research application

The study results have the potential to influence clinical trials by designing studies that pay more attention to socioeconomic variables that may have previously been overlooked, Strawn said.

“If we don’t control for these variables, which we often don’t do in our clinical trials because of population differences, we may miss the discovery of an effective treatment because its effect is obscured,” Strawn said. “So it can potentially jeopardize our treatment development if these factors are not taken into account.”

Strawn said those treating patients on a daily basis could use knowledge from the study in a simpler approach. While removing barriers to entry to treatment is important, clinicians must also recognize that a patient’s socioeconomic environment can affect their ability to do better with treatment when measuring progress and creating future treatment plans.

Mills said the research also has important implications for how economic policies are designed and implemented, such as the recently passed infrastructure bill or the ongoing discussions about the minimum wage. The impact of a policy on a person’s socioeconomic environment, and consequently their mental health, is usually not considered, he said.

“Someone with a higher wage has an opportunity to improve their socioeconomic status and environment, so they’re definitely less likely to develop mental health problems,” he said. “When people with higher socioeconomic status develop mental health problems, we show that they are more likely to improve if treated.”

science in the team

In the past, two researchers with different disciplines at different colleges within a university may not have collaborated on such research, but the collaboration shows the benefits of what is known as team science, a transdisciplinary research approach.

Strawn explained that traditional multidisciplinary research often looks like a psychiatrist, a neurologist, and a psychologist all working on a project within the College of Medicine. While that has its place, Team Science is interdisciplinary and involves vastly different sets of expertise, concepts, and approaches.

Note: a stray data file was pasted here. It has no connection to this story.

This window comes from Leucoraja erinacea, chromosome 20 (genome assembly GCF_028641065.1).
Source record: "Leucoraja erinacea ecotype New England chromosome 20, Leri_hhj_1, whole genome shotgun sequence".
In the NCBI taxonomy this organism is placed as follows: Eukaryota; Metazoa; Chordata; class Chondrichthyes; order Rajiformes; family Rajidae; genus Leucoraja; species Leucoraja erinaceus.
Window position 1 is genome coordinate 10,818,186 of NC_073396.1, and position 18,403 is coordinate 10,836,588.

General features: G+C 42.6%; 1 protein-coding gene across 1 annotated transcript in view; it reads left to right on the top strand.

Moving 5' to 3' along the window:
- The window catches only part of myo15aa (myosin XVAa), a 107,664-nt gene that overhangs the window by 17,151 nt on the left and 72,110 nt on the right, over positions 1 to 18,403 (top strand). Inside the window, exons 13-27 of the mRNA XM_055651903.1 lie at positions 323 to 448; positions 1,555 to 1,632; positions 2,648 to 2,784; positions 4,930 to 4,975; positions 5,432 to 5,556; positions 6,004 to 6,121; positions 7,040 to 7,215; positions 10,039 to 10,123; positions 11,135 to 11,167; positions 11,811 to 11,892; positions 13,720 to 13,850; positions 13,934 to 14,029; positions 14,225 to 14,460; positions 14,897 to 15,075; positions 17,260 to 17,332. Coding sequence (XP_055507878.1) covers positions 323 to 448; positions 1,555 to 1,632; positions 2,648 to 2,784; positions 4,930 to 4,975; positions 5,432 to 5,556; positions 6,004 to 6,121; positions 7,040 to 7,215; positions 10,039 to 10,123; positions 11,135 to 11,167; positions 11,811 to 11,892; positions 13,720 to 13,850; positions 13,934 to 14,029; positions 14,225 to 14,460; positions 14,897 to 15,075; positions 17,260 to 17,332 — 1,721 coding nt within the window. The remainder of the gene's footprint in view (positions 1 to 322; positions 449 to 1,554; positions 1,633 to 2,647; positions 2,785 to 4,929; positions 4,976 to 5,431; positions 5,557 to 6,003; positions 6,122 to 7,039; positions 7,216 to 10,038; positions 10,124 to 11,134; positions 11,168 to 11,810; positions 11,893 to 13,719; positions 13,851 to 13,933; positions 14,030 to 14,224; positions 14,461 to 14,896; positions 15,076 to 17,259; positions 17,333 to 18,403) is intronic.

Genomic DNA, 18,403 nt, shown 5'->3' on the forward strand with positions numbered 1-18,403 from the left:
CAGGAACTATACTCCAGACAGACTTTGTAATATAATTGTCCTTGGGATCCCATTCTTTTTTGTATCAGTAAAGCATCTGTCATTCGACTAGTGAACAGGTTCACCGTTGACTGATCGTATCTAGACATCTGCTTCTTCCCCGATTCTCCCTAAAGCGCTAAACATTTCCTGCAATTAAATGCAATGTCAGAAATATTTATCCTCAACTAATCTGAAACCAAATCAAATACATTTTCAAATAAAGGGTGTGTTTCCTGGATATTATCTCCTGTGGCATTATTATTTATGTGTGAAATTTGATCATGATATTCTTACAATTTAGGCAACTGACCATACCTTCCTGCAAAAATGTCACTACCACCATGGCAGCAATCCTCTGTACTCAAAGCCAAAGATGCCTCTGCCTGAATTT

“We think of multidiscipline as sort of like a fruit salad, where you have your grapes and you have your bananas, but everything is still different,” Strawn said. “And then you have your transdisciplinarity, where things are really mixed up and it’s difficult to tell whose contribution is whose. This is probably more the fruit smoothie of disciplinary integration. I think hopefully we’ve achieved that.”

Mills said he had previously seen colleagues who were expected to work closely together who never published work together because their skills were too similar and they didn’t need each other to advance. Alternatively, Mills and Strawn have an interest in each other’s areas of expertise and bring different, complementary skills to the research.

“It’s more than just multidisciplinary, because when I sit down with my colleagues, we still have very similar training. We use the same jargon, we have similar ideas,” Mills said. “There’s not the same cross-fertilization when you step out of your field and think about other issues and give each other ideas and concepts that you might not have thought of.”

Going forward, the researchers plan to continue the research by combining data from other depression studies to produce more meaningful results with a larger data set.